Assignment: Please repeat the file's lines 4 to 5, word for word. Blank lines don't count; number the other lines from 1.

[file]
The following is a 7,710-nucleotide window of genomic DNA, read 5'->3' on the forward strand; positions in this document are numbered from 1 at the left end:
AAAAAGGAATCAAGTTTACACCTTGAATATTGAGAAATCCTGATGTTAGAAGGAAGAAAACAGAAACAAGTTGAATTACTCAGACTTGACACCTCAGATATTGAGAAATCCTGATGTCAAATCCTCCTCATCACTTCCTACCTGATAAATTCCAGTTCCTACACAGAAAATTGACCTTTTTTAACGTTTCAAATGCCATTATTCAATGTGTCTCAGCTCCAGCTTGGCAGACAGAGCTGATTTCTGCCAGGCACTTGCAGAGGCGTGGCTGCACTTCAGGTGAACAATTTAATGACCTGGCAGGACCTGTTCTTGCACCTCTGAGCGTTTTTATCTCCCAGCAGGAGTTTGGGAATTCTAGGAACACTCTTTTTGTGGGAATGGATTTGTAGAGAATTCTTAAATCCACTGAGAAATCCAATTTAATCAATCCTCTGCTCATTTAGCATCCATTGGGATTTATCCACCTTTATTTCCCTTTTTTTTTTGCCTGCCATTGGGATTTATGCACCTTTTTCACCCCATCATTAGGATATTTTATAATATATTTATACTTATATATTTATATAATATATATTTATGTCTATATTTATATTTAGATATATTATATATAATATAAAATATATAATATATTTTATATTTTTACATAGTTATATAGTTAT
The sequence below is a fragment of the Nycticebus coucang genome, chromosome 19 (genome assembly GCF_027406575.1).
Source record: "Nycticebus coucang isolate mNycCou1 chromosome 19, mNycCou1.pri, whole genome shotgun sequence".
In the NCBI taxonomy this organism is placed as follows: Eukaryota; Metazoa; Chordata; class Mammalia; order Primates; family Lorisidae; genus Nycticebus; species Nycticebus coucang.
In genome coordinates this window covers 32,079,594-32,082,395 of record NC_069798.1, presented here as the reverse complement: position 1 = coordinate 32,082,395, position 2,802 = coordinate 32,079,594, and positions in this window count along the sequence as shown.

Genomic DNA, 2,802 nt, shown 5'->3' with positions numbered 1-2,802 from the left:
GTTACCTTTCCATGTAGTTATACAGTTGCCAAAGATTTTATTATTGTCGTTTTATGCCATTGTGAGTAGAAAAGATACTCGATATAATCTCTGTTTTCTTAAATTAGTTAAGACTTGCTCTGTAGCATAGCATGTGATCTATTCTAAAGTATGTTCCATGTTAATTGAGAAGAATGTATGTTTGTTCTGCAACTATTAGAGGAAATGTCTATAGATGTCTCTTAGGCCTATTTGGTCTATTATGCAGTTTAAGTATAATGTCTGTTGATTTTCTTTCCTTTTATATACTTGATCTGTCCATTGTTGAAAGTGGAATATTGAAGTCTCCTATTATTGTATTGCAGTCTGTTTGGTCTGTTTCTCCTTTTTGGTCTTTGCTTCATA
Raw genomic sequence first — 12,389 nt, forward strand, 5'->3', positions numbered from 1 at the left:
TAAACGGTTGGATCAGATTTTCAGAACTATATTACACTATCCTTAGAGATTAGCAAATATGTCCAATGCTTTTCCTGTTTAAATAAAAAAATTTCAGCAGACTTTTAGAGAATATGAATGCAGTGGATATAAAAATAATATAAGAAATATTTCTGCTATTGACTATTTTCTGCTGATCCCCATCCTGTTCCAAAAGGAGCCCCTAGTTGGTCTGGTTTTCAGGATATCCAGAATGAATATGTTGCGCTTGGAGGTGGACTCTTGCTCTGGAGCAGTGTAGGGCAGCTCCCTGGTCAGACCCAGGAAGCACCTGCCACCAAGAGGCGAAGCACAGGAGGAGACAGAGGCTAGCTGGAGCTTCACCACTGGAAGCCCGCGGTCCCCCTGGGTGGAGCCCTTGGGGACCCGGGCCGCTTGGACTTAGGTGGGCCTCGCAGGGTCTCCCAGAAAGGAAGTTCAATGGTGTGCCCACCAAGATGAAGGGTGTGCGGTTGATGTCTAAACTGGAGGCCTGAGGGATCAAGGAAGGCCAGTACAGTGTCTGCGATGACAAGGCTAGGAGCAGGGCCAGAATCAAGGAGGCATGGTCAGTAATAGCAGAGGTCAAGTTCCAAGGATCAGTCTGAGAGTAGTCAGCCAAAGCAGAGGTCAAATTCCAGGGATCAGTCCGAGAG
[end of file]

Source record: "Nycticebus coucang isolate mNycCou1 chromosome 19, mNycCou1.pri, whole genome shotgun sequence".
In the NCBI taxonomy this organism is placed as follows: Eukaryota; Metazoa; Chordata; class Mammalia; order Primates; family Lorisidae; genus Nycticebus; species Nycticebus coucang.